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Field Day

Lesson 10 from: The Method to a Successful (and Fulfilling) Photography Career

Alex Strohl

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Lesson Info

10. Field Day

Lesson Info

Field Day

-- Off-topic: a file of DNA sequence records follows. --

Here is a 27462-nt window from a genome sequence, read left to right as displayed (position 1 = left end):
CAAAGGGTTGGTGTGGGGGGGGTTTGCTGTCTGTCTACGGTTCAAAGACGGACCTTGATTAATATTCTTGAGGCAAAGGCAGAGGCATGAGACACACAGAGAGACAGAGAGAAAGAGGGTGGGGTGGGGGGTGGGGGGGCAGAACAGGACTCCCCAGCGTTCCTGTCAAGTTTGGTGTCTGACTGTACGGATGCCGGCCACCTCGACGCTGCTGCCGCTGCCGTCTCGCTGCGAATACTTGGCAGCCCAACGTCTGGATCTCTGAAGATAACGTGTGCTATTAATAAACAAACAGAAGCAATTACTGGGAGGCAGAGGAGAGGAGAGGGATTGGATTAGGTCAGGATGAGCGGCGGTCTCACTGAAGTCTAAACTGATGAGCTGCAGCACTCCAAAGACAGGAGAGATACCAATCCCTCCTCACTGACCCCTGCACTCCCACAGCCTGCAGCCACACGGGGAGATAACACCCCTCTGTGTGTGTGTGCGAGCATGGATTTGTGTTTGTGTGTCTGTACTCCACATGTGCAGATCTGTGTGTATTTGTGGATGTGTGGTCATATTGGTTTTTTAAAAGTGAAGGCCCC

(air whooshing) (peaceful music) So this is the field day. I opted for a very intimate shoot of my dad, actually, who's just back there. The decision came from just being here at home in France where I grew up. I thought, why just complicate things? Why not just make it about what's here already and actually do a photo set about my dad's life? 'Cause I spend so much time away and his life has changed, but not a ton since he's been retired, so it's almost like this immovable thing now, this routine he does day in and day out that I wanna capture on photo. I'm almost seeing it as a, I'd say that I've thought about who'd be the public for this set. And it could almost be his grandsons or just a family, 'cause whenever he's not around anymore we could have this tribute to his day, almost. So what I've done today is simply decided on a few things. First I've thought about what I wanna show and not show. I've decided on the scope of my set, which is a slice of time, pretty much half the da...